After eating lunch we get to the hotel to meet the group in a meeting room inside the hotel. The GM and other top dogs of the Fighters Organization are sitting with about 8 scouts who range across the country of Japan. To start, Mr. Yoshimura introduces me to the group, giving them details about myself of which I had told him throughout my time here in Japan.

 The meeting lasted two hours, each scout going through their list of players they have watched and giving detailed information about them. This was all done in Japanese so I didn't get a lot of details, but I knew enough to follow along and not feel like I'm just sitting their twiddling my thumbs for two hours. A couple times I caught myself thinking about how far I've come in the month, not of how much I've learned in the language, but of my ability to hear them speak in a pace that seems slower than before. A pace which I can really pick out grammatical pieces or words that I didn't catch before. I guess you could say that's a good step in the right direction for getting further along with the language!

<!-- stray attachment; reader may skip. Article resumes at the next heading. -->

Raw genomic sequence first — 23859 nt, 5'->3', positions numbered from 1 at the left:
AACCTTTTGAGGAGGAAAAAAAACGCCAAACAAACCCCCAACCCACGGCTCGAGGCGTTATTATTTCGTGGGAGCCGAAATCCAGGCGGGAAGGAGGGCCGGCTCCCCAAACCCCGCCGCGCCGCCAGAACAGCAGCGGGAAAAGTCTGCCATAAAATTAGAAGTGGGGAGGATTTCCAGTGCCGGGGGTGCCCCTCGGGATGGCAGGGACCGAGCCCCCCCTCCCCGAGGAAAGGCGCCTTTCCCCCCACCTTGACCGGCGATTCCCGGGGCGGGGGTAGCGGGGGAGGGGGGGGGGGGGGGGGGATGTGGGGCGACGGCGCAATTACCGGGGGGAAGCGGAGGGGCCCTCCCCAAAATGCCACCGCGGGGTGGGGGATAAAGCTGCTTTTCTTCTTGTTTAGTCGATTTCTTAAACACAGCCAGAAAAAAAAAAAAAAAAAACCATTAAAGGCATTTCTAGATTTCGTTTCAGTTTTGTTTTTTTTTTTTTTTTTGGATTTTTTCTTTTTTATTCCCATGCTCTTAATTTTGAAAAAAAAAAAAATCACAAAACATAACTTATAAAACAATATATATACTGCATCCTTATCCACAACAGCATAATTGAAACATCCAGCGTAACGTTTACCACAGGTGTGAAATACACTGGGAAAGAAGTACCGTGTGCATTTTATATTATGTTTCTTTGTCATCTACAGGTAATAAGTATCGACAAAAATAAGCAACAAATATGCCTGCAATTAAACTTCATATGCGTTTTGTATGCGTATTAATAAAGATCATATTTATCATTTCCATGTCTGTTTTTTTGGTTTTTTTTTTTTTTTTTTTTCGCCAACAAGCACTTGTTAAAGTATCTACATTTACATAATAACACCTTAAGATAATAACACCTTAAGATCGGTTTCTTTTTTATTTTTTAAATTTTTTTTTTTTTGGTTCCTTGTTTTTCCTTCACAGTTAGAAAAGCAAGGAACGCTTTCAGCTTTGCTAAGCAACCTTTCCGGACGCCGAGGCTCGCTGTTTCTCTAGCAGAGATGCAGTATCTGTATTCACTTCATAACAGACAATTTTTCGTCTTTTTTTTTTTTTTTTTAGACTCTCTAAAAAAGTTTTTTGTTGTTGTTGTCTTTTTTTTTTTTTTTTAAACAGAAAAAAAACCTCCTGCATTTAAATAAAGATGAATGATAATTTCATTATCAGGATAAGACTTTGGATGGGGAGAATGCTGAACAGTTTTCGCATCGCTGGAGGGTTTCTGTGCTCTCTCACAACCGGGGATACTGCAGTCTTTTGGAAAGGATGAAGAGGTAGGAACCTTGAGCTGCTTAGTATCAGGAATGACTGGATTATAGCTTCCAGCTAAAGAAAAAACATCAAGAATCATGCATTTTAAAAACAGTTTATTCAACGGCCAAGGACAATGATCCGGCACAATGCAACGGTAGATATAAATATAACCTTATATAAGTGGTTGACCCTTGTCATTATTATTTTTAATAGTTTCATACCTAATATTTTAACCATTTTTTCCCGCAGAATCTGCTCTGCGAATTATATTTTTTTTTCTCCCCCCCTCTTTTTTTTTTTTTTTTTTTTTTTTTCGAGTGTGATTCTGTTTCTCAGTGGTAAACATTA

After going through the players in detail, they laid out the plan for the next week as the college tournament starts tomorrow. They sort out who will be where and what players to watch, also discussing some important dates throughout the rest of the year, one of which being a tournament in Washington D.C. the first weekend/second week of July. There's a good chance I will get to see some of them when they come to D.C.

After the meeting Soya and I head back to the station to head back to the dorm. By about 6:00 I am back in the dorm for dinner, then packing up my stuff as tomorrow I fly back to Sapporo. I'm glad I did not pack much for this trip because all the things I bought would definitely not fit!